Pierre is exceptionally well versed on the wines produced under the Aureto label but he also has a wealth of knowledge about French wine in general, which made for a very interesting tour and an exceptionally informative tasting. Pierre’s delivery is engaging and he effectively injects a little humor into all the facts and figures that he has at his command. And he speaks English and German (as well as his native French).
Drinks on the Terrace and Dinner in “Le Jardin dans les Vignes”
The views from the terrace are intoxicating. When traveling in the Luberon, I am always struck by the multitude of beautiful greens and blues. Who knew that those two colors had so many shades? Under the brilliant Provençal light, I am so often moved by the natural beauty of this region that my family no doubt tires of listening to my oohing and awing. But from our vantage point on the terrace, in the midst of vineyards that seemed to stretch to Mont Ventoux, we were all awestruck.
After the tasting, we were so smitten with the white wines that we all opted for white wine aperitifs: two of us chose the Viognier and the other two ordered the Roussane. Although we were content to settle into the plush chairs on the terrace, enjoy the lovely views, soak in the relaxing ambience, drink wine, and eat the addictively delicious rosemary encrusted cashews—the waiter kindly refilled our small bowl several times—we knew we had a delicious dinner in store for us.
Chef Christophe Renaud is the relatively young man (in his early 30’s) who sits at the helm of La Coquillade’s culinary complex. He is responsible for the Michelin star that was awarded last year to La Coquillade’s gourmet restaurant. He hails from two other Michelin-starred restaurants in Arles and a stint at the Ritz Carlton in San Francisco. His meals have been described as “culinary masterpieces” and as “imaginative” with a focus on regional cuisine. His menu changes daily, depending on what’s available locally, and it seems to always emphasize vegetables (which he has said are the most interesting part of the menu, to him).
Although we have not eaten in the gastronomic restaurant where the chef undoubtedly spends most of his time, we can attest that his influence definitely trickles down to the more casual Jardin dans les Vignes, where we have had dinner three times. On each visit, we have found exceptionally pleasing food, professional but unpretentious service, and incomparable ambiance. We have particularly enjoyed the service which is devoid of any of the airs that one might expect in a restaurant on the grounds of such a posh property; on the contrary, we have always felt that we were dining at a friend’s home (although we don’t have any friends who live a property like this one!) And, I hasten to add that it is one of the best culinary bargains—usually an oxymoron—in the region.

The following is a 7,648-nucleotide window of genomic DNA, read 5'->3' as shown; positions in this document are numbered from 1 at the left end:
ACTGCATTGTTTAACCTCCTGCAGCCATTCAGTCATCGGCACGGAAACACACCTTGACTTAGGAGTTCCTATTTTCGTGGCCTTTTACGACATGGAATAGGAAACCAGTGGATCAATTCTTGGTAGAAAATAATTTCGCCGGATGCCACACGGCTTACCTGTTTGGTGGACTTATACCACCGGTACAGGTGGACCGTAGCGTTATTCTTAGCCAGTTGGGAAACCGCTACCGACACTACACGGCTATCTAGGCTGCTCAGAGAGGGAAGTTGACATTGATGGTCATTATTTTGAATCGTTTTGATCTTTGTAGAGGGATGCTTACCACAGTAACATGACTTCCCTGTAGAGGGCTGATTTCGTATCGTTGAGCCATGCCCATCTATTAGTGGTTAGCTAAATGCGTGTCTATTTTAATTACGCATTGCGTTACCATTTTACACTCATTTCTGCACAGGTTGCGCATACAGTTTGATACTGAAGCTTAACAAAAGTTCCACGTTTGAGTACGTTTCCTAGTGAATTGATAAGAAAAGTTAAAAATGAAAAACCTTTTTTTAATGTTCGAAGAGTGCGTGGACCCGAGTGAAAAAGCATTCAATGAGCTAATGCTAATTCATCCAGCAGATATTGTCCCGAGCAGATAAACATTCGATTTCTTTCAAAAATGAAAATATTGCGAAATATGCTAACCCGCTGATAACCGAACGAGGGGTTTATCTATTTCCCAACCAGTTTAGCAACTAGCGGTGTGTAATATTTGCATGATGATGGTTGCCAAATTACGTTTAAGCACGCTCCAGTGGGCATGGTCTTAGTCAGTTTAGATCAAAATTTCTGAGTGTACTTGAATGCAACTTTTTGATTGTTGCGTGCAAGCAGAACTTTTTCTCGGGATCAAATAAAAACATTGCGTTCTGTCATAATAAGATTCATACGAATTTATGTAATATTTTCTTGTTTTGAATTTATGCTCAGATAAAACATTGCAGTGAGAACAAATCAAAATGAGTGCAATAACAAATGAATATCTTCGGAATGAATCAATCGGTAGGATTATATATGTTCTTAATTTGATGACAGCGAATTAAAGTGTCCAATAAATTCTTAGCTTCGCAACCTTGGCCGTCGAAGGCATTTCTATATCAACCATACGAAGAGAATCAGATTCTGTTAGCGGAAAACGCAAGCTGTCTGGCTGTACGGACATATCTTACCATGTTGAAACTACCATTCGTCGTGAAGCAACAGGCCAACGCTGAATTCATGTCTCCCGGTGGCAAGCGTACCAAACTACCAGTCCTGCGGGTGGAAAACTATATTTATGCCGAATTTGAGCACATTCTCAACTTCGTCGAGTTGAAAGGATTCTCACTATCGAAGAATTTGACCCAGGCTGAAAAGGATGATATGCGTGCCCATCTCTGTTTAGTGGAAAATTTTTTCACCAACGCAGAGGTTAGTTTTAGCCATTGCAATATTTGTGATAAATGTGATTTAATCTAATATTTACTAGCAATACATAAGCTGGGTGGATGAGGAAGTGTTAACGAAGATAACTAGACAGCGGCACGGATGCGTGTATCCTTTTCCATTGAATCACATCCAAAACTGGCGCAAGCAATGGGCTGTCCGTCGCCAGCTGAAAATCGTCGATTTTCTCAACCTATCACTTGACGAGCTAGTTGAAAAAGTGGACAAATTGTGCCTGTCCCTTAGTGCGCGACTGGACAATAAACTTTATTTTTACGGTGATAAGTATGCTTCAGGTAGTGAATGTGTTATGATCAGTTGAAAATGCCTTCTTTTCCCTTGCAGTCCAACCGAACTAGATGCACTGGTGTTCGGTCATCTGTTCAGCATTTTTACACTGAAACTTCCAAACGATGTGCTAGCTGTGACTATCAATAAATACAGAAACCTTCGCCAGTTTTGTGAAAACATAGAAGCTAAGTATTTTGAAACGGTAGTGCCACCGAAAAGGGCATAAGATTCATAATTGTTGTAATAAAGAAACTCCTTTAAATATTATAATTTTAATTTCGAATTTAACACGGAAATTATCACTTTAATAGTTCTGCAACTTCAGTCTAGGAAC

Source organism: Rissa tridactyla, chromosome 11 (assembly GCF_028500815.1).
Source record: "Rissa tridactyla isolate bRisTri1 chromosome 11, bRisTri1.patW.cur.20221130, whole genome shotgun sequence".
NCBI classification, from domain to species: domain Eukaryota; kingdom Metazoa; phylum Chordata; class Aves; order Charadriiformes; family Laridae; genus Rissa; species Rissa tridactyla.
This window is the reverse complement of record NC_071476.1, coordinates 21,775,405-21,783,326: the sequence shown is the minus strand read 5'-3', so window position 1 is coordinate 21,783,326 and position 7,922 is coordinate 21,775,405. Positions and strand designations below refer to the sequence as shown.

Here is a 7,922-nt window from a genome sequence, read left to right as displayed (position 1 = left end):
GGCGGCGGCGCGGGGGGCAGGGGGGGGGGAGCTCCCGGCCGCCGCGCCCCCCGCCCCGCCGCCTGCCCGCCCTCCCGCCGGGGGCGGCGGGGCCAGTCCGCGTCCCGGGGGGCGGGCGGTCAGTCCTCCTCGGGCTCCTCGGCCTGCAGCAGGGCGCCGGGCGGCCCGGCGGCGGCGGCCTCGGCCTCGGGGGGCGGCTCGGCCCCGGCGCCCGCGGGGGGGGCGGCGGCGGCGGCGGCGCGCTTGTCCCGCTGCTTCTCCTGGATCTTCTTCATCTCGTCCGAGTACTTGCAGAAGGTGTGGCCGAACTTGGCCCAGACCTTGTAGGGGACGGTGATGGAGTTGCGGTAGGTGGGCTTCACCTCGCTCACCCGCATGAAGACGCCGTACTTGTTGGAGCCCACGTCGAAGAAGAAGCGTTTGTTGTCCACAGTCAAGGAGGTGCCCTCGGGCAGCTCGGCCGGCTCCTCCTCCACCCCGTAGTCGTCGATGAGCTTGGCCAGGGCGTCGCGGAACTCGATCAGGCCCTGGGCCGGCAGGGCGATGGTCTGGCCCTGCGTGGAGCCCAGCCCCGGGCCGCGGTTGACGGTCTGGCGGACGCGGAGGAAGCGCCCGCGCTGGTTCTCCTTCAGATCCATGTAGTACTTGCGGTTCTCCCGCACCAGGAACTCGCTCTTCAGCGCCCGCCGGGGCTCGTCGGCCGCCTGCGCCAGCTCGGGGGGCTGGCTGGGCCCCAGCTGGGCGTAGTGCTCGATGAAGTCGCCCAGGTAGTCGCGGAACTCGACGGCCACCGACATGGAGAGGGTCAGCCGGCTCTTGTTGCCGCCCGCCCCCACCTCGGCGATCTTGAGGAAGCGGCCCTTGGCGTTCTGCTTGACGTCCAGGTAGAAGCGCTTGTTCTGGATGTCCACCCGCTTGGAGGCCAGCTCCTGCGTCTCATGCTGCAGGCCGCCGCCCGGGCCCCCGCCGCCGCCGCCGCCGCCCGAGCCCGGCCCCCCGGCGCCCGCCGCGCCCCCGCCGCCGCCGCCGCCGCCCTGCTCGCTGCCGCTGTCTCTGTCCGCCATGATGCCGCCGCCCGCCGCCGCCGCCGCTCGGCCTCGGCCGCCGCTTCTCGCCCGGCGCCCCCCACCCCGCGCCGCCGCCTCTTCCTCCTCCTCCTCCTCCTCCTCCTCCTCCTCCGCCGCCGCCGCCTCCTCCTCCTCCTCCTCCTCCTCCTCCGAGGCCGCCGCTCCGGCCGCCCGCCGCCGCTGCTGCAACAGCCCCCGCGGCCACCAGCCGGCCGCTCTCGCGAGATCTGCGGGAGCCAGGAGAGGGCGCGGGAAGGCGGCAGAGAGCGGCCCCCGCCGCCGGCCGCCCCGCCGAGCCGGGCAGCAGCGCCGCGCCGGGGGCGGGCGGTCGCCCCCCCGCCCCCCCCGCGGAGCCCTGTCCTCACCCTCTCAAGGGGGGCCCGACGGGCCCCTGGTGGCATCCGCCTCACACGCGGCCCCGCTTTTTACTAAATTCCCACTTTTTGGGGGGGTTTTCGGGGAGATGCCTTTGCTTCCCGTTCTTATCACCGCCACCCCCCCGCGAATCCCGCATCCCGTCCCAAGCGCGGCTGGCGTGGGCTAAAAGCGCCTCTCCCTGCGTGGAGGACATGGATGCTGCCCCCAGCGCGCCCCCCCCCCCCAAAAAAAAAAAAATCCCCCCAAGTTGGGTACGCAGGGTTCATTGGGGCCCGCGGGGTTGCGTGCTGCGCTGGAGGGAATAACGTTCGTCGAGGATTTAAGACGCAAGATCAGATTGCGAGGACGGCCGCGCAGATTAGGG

We all opted for the prix fixe meal and, with four of us at the table, were able to try every item on the menu. I regret that we were too busy enjoying the food and talking to take photos (but I have included photos of other meals we have enjoyed in years past). I can confidently report that everyone thoroughly enjoyed their choices (with the possible exception of our daughter who was not completely taken with her Tiramisud à Tomate—although I was!). My Maigre de Méditerranée (which is a light white fish) was replaced with a tuna (which made our wine selection easier!). The food was simply but elegantly prepared and presented as if the plate was the chef’s canvas. We ordered the Tramontane red that we had enjoyed so much in the tasting and it worked very well the menu.
It was indeed an enchanting evening, made even more so by l’addition. With each prix fixe menu at €32, we were doubly enchanted.
The vendage—the annual harvest of grapes—begins next week. What an exciting time to visit La Coquillade! Say hi to Pierre for us!
*I think that this bird, in English, is the crested cochevis or crested lark which, in the old Provencal language, translates as couquihado or coquillade.
Open every day from April to October
10am – 12:30pm / 2:00pm – 7:00pm
(closes at 6:00pm in October)
84400 Gargas (Vaucluse, France)